|Lowest Recommended Age:||High School|
|MPAA Rating:||Rated PG-13 for mature thematic material and some disturbing images|
|Nudity/Sex:||References to logistics of pregnancy when one partner is in prison|
|Alcohol/Drugs:||References to drugs and alcohol|
|Violence/Scariness:||The movie concerns the violent murder of three people and the aftermath, many references to violence|
|Movie Release Date:||November 16, 2011|
Werner Herzog continues his exploration of the darkness and the light within the human spirit with “Into the Abyss,” a documentary about why and how we kill each other, in violation of the law and directed by it.
In Texas, where as many as two prisoners are executed each week, Herzog speaks to the people connected to one crime, the senseless murder of three people by a couple of teenagers, who were just trying to steal a hot car. Herzog remains off-camera as he interviews the men, now in their 20’s, who are in prison, one just days from his scheduled execution, the woman whose mother and brother were two of the victims, the chaplain and the correctional officer who are the last people the condemned prisoner sees, the police officer who investigated the crime, and others who help to tell the bleak story of loss and limits.
Herzog lets each of them tell us not just what they think but who they are. He lets us discover for ourselves the telling details like the sign that says “Dream” over the fireplace in the living room of the corrections officer as he tells us that after over 100 executions he just could not do it any more and the tree growing through the floorboards of the car once deemed worth three lives, now rotting in the police impound lot. We meet the father of one of the two prisoners whose only gift to his son was pleading with the jury not to sentence him to death. A woman describes falling in love with one of the men in prison and marrying him there. Both have surprises that confound our expectations. Many of the interviews present a bleak portrait of limited vistas and opportunities alongside limitless need for love.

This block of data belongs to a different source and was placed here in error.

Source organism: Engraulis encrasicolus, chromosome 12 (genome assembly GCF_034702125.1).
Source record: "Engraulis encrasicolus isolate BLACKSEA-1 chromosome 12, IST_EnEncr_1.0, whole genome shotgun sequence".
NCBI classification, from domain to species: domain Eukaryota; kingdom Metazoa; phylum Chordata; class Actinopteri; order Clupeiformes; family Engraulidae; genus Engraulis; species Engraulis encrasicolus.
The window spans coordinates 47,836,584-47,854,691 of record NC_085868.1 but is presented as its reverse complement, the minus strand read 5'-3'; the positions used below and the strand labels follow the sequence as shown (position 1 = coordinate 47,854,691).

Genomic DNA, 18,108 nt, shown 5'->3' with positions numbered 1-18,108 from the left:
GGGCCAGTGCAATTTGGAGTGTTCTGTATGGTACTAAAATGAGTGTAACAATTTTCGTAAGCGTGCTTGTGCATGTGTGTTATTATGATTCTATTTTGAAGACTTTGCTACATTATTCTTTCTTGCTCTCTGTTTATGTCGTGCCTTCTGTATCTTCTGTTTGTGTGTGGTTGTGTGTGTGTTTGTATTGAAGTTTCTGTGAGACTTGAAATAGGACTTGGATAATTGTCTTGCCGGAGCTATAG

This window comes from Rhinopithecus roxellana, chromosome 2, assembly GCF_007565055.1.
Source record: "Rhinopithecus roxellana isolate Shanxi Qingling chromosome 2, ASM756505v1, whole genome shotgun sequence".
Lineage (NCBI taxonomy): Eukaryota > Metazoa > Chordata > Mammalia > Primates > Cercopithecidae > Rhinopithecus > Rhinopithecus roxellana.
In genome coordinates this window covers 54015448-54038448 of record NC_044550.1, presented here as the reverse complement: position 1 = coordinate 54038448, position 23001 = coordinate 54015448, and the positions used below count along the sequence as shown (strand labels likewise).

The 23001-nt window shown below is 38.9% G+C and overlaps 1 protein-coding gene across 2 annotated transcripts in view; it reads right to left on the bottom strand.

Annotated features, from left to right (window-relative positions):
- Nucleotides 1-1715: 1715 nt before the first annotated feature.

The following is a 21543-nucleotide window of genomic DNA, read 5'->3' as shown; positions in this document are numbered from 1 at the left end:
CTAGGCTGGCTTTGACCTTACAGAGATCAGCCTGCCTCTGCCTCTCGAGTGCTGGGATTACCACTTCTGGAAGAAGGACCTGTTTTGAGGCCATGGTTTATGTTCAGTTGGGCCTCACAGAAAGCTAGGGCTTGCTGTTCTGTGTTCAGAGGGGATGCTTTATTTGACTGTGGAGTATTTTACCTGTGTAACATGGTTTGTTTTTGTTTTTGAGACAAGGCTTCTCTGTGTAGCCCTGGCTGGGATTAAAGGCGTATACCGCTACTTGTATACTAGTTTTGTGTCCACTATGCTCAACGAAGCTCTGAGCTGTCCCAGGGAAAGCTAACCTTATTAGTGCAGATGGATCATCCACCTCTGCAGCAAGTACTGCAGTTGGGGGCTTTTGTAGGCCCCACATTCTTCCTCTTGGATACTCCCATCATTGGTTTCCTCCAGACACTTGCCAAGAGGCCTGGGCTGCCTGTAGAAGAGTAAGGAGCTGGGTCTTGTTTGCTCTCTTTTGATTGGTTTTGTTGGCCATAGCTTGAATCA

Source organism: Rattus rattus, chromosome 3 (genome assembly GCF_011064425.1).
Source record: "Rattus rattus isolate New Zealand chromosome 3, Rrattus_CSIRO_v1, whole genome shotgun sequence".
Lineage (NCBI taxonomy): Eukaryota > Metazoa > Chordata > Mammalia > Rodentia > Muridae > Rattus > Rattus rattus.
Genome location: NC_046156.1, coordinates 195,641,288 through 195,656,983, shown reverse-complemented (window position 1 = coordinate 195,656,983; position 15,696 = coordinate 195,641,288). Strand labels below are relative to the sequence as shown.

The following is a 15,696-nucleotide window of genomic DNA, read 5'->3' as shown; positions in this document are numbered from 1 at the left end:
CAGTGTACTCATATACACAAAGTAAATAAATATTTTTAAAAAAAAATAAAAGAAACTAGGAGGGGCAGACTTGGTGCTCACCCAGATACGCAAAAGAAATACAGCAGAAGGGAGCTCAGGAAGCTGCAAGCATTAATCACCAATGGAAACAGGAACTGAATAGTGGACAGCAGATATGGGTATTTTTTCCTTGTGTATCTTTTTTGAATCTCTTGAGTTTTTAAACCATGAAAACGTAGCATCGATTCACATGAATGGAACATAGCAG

Indeed, no matter what views you bring to this film, you will come away enlarged, moved, changed as much from the compassion and generosity of Herzog himself as from the people he interviews. Herzog, who had just an hour with each of his subjects and shows us his first and only conversations with them, has made a film that expands his consideration of the human struggle for connection and meaning.
Parents should know that this is a documentary about the death penalty and the crimes of those sentenced to it. It includes some crime scene images of murder victims and references to substance abuse and bad behavior.
Family discussion: Does this movie change your views on the death penalty? What questions would you ask Michael Perry or Melyssa Burkett? What made Captain Allen change his mind?
If you like this, try: “Dead Man Walking,” “At the Death House Door” and “Robert Blecker Wants Me Dead”